The summary itself was a little on the sparse side and while you could say it was three paragraphs long, each was quite short. Although as we all know size is not everything and I felt the author had done enough to capture my interest in the story. In the summary the author talked about Julie Davison firstly accusing the teacher Eric Chalmers of rape and then going missing. I was surprised she did not mention the other main thread of the story the disappearance of the little girl Nancy Fraser. Maybe she was worried that the two stories could be deemed as too similar but I felt a trick was missed by this as it would immediately had me asking if the two events were in some way related. The other feature that annoyed me was the compliments from other critics, as I was not sure because of the way they were written if they were about this book or this series of stories in general.
The story began appropriately with an epilogue that was written in italic and only just over a page long. It set the scene well even though very short and it was clear the person was up to no good and because of the limited information it created a sense of mystery straight away. When the first chapter started it focused on Kyle a sixteen year old boy who was getting ready for the new school year and the return of his father after a few years in prison. It was a good start to the story as the author not only introduced these two characters but several other teachers and pupils who knew Julie, thus making the reader wonder who would be involved in her disappearance.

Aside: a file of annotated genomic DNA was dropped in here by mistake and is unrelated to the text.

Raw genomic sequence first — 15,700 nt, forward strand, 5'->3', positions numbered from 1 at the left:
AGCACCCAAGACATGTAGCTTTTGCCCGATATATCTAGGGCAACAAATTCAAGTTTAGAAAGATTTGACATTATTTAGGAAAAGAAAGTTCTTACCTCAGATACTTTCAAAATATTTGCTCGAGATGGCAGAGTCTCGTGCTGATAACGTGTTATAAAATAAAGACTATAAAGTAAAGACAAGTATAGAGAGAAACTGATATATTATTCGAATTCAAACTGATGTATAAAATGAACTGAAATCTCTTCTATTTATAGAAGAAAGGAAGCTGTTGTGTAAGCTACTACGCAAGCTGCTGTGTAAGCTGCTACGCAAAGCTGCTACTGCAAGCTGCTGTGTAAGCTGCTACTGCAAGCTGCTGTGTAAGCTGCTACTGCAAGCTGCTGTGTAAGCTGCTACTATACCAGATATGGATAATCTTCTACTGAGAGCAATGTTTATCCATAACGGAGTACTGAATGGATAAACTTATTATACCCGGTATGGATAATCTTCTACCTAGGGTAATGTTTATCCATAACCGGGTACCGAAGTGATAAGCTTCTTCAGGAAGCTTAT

I found the two stories interesting and while initially there was no suggestion that the two missing girls cases where related I certainly considered this as I'm sure the author intended. However as the stories both moved on the reader needed to consider the changing landscape and developments that brought with it new suspects and new possibilities. I liked some of these developments because they were not at all what I expected so adding a different twist to the story. Although I kept expecting more involvement from Dr Brightman and what I think worked so well in the first novel in the series was that Lorimer doubted the value of this man's work, by book six in the series he had learnt to trust and believe in what he had to say.
What this author is very good at is very skilfully introducing new scenes, characters into the story through very good well thought out detail about their personalities and characters. And because you have two threads to two stories you cannot be sure what relevance they have and to which story. The story I felt was always full of both suspense and mystery because there was so much going on within it and as such I felt I needed to concentrate at all times to ensure I did not miss a clue. Because the story had a lot of good detail and really made me feel I was somehow involved in what was happening and depth in any mystery is something that always appeals to me as it creates more possibilities.